The consensus on this seems to be that the drydown is a letdown after the more distinctive opening; an opening that gets mixed reviews. The spices and vanilla with a touch of cedar say woody oriental while the orange says gourmand, with the net effect being something like a creamsicle melting in your spice cabinet. Really, it all smells delicious, but at the same time all that sweetness seems a bit too desperate to be liked.
The mint (or mint-like) note becomes more prominent as the orange and most of the spice recedes. The vanilla and some unassuming wood remains. It doesn't quite turn to toothpaste, but yeah, the drydown is a letdown. Not that I wanted more spicy creamsicle, but it was at least an idea, whereas this is barely an afterthought.
Ultimately, the drydown morphs back into woody oriental territory–sort of like a vanilla-flavored toothpick. Which is better than it sounds, but not enough better.
A good sweet orange note married to effervescent spices such as cinnamon, fennel and cardamom: the opening is refreshing and well rounded with a bit of heft. The decision to use cooler spices instead of "hot spices" such as cumin, coriander etc is a good one and created an uplifting opening instead of a Surge Lutens-like spice attack.
The trademark Duchaufour bitter/dark notes dont materialize - rather, the incense and myrrh notes are well blended with clove and cedar to introduce a woody heart composition which carries on the upolifting spicy aroma of the top notes. The basenotes are more demure by comparison - a vanilla/benzoin sweet woody drydown.
Overall: a versatile woody-oriental fragrance that may have more mass appeal than the typical Bertrand Duchaufour composition.
As far as I am concerned Baume du Doge is Bertrand Duchaufour's pratfall. A resinous-spicy perfume suffused with a way too sugary orange note, it is one of those perfumes that whichever way you sniff it is a muddle, refusing to reveal any detail, a scented foam for the nose. The prolific Duchaufour was likely working on it around the same time as his glorious Jubilation for Men (both were launched in the same year) and this seems to share the same idea a fruit-infused resins based creation but so dully that it seems almost like an abandoned study. Perhaps it's the dead hand of vanilla in the base which seems to flatten everything else. I was thankful for its demure sillage, otherwise I might have been compelled to wash it off, which would have done no end of damage to my rather puritan perfume ethic of suffering one's choices.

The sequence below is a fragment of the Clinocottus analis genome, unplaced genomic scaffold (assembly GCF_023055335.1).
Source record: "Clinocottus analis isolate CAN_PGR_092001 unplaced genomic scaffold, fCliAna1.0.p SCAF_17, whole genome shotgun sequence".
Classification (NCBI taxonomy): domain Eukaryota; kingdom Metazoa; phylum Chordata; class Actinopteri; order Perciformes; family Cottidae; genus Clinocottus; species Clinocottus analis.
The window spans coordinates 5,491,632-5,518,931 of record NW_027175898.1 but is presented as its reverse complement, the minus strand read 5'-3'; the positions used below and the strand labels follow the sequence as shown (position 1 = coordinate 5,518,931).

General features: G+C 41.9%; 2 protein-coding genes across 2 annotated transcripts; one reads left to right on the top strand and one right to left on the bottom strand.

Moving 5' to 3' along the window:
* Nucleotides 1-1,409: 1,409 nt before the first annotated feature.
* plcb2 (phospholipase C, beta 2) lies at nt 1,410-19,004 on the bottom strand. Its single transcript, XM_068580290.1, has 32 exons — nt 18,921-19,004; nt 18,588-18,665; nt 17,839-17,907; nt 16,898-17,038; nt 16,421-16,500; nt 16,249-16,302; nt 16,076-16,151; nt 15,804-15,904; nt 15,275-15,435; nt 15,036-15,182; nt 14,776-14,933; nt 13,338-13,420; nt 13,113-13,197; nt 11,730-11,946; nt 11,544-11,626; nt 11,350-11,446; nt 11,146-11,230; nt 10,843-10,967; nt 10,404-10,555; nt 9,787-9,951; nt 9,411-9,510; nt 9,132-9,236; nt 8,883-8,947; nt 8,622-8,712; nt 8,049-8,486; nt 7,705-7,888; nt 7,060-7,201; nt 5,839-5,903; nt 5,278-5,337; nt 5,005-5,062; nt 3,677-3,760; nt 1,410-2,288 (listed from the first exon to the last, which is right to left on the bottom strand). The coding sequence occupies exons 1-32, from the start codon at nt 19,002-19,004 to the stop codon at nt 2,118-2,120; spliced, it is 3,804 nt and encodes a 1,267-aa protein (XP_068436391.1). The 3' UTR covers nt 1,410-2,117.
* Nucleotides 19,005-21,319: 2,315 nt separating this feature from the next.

I agree with previous posters that the opening is stunning and the dry down less so, but for me it is definitely NOT disappointing. Despite this, I still believe overall that Baume du Doge is an very good fragrance. A little more projection and I would classify it as EXCECCENT.
Imagine the kind of dry, austere, smoky incense-and-cardamom accord that Bertrand Duchaufour presents in Dzongkha laid over a rich, bittersweet vanilla gourmand base, and you might come up with something like Baume du Doge. The juxtaposition of sweet and dry, stony and edible is novel to the point of shocking, though in an gratifying manner.
Within a few minutes of application, a minty/camphoraceous note wells up from the gourmand base, and somehow manages to stitch the two opposing olfactory blocks together. (Since there is nothing even remotely minty listed in Baume du Doge's pyramid, I attribute my impression to an odd synergy between the herbal fennel and the crisp quality of clove.) At this point in the development I'm reminded of Lorenzo Villoresi's Piper Nigrum, which also uses mint in a sweet oriental context, but Baume du Doge displays a smoother and more fully integrated structure. Where the opening of Piper Nigrum can come off as jangling or cacophonous, this new scent is suave and articulate. Baume du Doge also dries down crisp, woody, and slightly sweet, which is a far cry from Piper Nigrum's powdery vanillic-amber exit. It is tenacious, with moderate sillage and projection, and it strikes me as relatively gender neutral leaning perhaps slightly toward the masculine.
To the best of my knowledge, Baume du Doge is Duchaufour's first gourmand woody oriental since he did Méchant Loup for L'Artisan Perfumeur. I may be in a minority of one in finding Duchaufour's recent excursion into peppery aquatic florals in the guise of Magnolia Romana more interesting than Baume du Doge, but I can heartily recommend this new scent to anyone who enjoys a spicy oriental.